Christopher Nolan's Inception is a summer blockbuster that doesn't act like one. Unlike so many of the tedious, one-note Big Movies that get released year after year, Inception has not only brains, but a heart and a soul as well. The fact that this sci-fier/thriller also offers fascinating special effects is like icing on the cake. They're not necessary, but having them makes the whole thing that much better.
In Inception, Leonardo DiCaprio plays Cobb, a man who steals information for high-priced clients; his method is to enter people's dreams to extract data hidden in their subconscious. When the powerful businessman Saito (Ken Watanabe) offers him a new job, Cobb sees an offer he can't refuse for it will allow him to return home to his children in America, where he is a fugitive of the law.
The catch is this: rather than extract an idea, Saito requests that Cobb perform an inception, that is, plant a brand new idea from within someone's mind. Specifically, the job entails planting an idea in the mind of the son (Cillian Murphy) of the CEO of his largest competitor. The CEO (Pete Postlethwaite) is dying, and Saito wants the company broken up so as to prevent it from becoming a monopoly.
Arthur (Joseph Gordon-Levitt), one of Cobb's associates, claims it can't be done. Cobb disagrees. "I've done it," he proclaims. But he won't say how or to whom.
Cobb is a man full of secrets, one of which is Mal (Marion Cotillard), his dead wife who invades his dreams with a mix of glaring rage and deep sadness. Cotillard's brilliant performance creates Mal as a figure that is both scary and tragic; and the more we see the two of them together, the better we understand both her and his pain.
'Classic heist movie' with a twist
Essentially, Saito's job offer sets up Inception as a classic heist movie, but with one twist: they're not trying to break into a vault to get something, but to put it in there. This twist alone imbues freshness to a genre that sorely needs it. That director-screenwriter Christopher Nolan goes much beyond the genre's basic formula makes Inception all the more gripping.
The way dreams operate in Inception is best explained by the film itself; having said that, as far as I can see the mechanics perform flawlessly within the film's framework — and I've now seen Inception three times. Nolan reportedly spent over a decade working on the script, and his care is evident. The way he constructs and then maneuvers through each dream, and then through dreams within dreams, is mesmerizing.
On a personal level, Inception has compelled me to think about my own dreams and how they work. How often do we actually know that we're dreaming? I'm reminded of Richard Linklater's Waking Life, which discusses the idea of lucid dreaming: dreaming with the knowledge that you're dreaming. Nolan takes this concept one step further, asking the question, "What if we could share lucid dreams with someone else? Or many other people?"
'Inception': 'Visually stunning'
Besides its intriguing philosophical issues, Inception is a sight to behold thanks to outstanding work by cinematographer Wally Pfister, production designer Guy Hendrix Dyas, and set decorators Larry Dias and Doug Mowat. Yet, what makes Inception visually stunning are its special effects, for Christopher Nolan relies not on odd or fake-looking computer-generated images, but rather on old-fashioned real stunts.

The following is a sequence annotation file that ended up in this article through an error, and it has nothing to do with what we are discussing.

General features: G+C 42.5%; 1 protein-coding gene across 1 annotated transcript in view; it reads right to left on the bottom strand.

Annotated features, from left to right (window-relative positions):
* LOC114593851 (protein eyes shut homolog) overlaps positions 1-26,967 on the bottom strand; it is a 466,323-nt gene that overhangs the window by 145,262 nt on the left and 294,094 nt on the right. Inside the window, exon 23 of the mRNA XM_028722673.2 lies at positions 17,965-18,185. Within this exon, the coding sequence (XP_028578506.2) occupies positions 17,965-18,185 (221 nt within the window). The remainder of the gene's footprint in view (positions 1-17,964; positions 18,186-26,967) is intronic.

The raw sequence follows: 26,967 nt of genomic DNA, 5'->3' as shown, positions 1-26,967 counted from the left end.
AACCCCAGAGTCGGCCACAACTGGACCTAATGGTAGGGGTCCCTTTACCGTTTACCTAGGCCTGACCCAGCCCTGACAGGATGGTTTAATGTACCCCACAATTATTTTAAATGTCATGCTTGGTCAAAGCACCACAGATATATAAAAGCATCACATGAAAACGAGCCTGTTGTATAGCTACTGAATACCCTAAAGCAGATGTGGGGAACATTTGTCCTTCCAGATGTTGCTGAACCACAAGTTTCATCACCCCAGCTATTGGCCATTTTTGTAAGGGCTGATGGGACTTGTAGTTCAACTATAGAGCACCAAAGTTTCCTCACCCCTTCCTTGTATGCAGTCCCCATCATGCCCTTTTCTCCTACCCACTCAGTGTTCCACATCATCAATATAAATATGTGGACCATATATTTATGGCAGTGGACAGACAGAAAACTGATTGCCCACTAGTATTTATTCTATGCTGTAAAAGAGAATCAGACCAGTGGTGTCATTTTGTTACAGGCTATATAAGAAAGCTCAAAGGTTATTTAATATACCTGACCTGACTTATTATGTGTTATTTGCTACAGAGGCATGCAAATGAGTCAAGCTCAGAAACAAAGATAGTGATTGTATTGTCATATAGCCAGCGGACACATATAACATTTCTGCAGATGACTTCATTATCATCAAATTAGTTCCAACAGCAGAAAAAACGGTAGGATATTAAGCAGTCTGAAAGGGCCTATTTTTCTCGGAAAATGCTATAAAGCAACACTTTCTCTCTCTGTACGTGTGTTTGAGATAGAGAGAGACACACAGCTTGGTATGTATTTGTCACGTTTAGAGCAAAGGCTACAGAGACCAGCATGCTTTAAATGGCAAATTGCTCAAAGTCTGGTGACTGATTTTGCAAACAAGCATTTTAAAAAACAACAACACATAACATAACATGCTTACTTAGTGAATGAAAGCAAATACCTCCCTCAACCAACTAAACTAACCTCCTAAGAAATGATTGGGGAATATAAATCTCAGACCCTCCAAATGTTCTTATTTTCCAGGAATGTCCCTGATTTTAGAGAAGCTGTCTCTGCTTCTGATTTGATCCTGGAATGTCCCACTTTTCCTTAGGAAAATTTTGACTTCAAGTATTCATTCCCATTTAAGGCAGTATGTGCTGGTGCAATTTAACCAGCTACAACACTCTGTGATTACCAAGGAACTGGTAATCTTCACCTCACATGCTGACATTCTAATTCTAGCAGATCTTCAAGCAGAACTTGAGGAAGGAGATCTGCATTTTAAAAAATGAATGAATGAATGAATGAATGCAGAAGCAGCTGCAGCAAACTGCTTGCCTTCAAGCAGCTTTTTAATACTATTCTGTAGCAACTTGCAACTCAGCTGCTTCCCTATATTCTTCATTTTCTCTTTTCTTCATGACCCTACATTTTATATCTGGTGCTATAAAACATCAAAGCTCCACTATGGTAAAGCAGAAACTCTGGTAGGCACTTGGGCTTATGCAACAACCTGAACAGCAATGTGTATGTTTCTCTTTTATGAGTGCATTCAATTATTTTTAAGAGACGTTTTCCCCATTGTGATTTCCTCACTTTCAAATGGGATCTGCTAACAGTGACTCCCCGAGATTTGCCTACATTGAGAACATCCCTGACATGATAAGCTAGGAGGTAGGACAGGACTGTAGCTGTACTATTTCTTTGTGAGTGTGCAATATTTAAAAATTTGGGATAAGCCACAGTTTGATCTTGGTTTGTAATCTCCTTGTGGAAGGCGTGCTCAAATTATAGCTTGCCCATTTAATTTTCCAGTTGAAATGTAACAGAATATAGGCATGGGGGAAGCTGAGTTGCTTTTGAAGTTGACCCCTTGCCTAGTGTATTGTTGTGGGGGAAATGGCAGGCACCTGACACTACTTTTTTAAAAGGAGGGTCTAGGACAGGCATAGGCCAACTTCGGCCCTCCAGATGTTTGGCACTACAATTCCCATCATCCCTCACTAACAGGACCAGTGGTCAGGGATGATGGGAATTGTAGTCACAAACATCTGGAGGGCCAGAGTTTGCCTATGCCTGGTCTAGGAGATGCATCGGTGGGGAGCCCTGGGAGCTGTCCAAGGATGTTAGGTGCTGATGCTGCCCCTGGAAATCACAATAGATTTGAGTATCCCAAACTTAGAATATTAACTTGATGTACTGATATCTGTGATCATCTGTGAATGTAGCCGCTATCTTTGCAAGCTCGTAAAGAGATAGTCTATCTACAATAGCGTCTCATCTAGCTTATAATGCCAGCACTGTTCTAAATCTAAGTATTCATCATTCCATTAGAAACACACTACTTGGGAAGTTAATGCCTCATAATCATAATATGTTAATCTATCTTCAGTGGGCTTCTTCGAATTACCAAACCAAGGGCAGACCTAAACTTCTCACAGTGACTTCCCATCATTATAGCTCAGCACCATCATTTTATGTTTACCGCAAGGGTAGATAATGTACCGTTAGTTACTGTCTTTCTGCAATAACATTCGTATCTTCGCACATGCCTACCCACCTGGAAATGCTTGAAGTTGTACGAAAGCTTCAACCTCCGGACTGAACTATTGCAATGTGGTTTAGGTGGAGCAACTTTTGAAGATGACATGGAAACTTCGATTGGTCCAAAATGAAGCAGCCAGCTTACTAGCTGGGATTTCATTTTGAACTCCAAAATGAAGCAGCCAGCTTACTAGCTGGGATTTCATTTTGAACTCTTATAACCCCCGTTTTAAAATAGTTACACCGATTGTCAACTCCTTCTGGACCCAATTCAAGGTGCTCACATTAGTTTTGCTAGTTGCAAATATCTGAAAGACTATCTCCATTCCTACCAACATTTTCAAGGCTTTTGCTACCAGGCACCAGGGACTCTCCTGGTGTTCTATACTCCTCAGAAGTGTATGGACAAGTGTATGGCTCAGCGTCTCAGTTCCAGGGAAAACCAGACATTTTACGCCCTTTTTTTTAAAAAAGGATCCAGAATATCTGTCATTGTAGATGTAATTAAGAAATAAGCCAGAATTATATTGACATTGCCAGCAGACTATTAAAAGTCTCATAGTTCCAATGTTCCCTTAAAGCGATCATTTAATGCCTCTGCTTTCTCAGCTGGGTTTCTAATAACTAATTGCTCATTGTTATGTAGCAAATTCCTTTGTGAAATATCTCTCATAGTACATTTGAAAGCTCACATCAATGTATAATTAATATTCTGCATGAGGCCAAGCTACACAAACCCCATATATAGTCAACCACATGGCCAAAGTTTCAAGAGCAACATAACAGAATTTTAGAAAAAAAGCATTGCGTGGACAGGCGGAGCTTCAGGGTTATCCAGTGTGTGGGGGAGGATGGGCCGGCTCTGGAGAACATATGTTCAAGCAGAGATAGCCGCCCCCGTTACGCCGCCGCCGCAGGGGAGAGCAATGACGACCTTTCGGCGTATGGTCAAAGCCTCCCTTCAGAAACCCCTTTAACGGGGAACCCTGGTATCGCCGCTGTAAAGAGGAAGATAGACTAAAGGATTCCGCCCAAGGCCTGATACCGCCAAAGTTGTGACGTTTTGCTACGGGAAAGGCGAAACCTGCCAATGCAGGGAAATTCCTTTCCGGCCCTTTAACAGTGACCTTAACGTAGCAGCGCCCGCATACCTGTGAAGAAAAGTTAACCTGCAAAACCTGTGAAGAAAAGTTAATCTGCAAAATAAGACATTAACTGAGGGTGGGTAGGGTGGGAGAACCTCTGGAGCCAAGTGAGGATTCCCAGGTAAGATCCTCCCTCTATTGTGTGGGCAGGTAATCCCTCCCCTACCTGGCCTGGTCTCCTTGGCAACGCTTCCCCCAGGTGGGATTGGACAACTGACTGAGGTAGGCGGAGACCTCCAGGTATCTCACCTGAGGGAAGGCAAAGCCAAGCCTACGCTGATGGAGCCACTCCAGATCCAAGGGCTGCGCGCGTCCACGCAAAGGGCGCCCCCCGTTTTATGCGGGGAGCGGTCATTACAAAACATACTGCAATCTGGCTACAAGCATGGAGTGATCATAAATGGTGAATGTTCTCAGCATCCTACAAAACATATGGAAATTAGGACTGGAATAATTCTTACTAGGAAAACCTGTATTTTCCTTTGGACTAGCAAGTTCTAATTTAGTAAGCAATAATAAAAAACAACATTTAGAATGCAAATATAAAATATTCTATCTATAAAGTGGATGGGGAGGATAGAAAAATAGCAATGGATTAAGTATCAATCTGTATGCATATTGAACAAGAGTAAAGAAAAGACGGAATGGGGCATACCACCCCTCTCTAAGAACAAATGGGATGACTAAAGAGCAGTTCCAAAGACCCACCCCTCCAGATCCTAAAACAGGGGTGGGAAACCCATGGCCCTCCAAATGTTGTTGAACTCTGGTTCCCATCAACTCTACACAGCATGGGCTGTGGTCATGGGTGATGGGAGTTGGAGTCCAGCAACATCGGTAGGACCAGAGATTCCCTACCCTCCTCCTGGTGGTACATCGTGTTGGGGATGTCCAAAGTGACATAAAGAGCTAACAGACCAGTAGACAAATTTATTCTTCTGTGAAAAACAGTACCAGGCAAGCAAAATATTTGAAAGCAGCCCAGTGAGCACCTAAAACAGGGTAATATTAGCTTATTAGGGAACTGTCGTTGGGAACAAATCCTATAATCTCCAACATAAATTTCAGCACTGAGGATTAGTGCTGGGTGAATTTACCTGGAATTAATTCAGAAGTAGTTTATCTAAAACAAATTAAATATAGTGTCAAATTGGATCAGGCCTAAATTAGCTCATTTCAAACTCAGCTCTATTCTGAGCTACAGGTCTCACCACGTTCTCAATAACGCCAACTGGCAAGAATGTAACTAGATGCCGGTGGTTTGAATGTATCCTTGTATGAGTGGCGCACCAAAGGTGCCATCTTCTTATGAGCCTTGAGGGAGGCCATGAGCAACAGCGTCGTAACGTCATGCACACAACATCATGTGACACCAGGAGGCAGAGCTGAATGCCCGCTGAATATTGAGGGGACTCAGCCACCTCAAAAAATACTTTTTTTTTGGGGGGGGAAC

That is not to say that CGI isn't employed at all, but that when it is, it is done effectively — not for cheap thrills or to save money. Scenes like the one where a hallway spins while characters have a fistfight, or another in which the city of Paris folds in over itself like a puzzle piece fitting in place are both well-crafted and amazingly fresh in a day and age when dazzling an audience is near-impossible. After all, with the advent of CGI the magic of special effects has become less and less "magical." Nolan, however, allows us to once again feel impressed by incredible and incredibly well-realized visual effects.
'Inception': 'Not perfect,' but 'indelible experience' all the same
Admittedly, despite its many virtues Inception is not perfect. For a movie about dreams, it's surprisingly straightforward as its first third is filled with what some could easily consider "too much exposition." After all, we're talking about dreams. How often do we ourselves understand the dreams we have? In fact, our own dreams are at times impossible to even conceive of in our waking minds; Christopher Nolan's dreamworlds are all too clear.
But maybe this is a misreading of the movie. Nolan doesn't seem as interested in trying to make the audience feel as if they're in a dream as he is in using dreams as a means to manipulate the characters and the story to accomplish tasks that would otherwise seem unbelievable — or downright absurd — in the real world.
Ultimately, what can be said is that Inception is an indelible experience. In today's movie world, computers make it easier to create L.A. imploding upon itself than to show us believable human stunts. Inception, however, reminds us that it's not the scale that matters, but the effectiveness of what we see. It's a film that looks like a blockbuster, while showing us it has an awe-inspiring brain to go with its brawn.
In Inception, Christopher Nolan has given us a movie that is both immensely entertaining and thought-provoking. Let's hope he gives us many more.
© Nathan Donarum
Inception (2010). Director and Screenplay: Christopher Nolan. Cast: Leonardo DiCaprio, Marion Cotillard, Joseph Gordon-Levitt, Ellen Page, Michael Caine, Tom Hardy, Ken Watanabe, Cillian Murphy, Tom Berenger, Pete Postlethwaite, Dileep Rao, Lukas Haas.
Photo of Leonardo DiCaprio in Christopher Nolan's Inception movie: Stephen Vaughan / Warner Bros.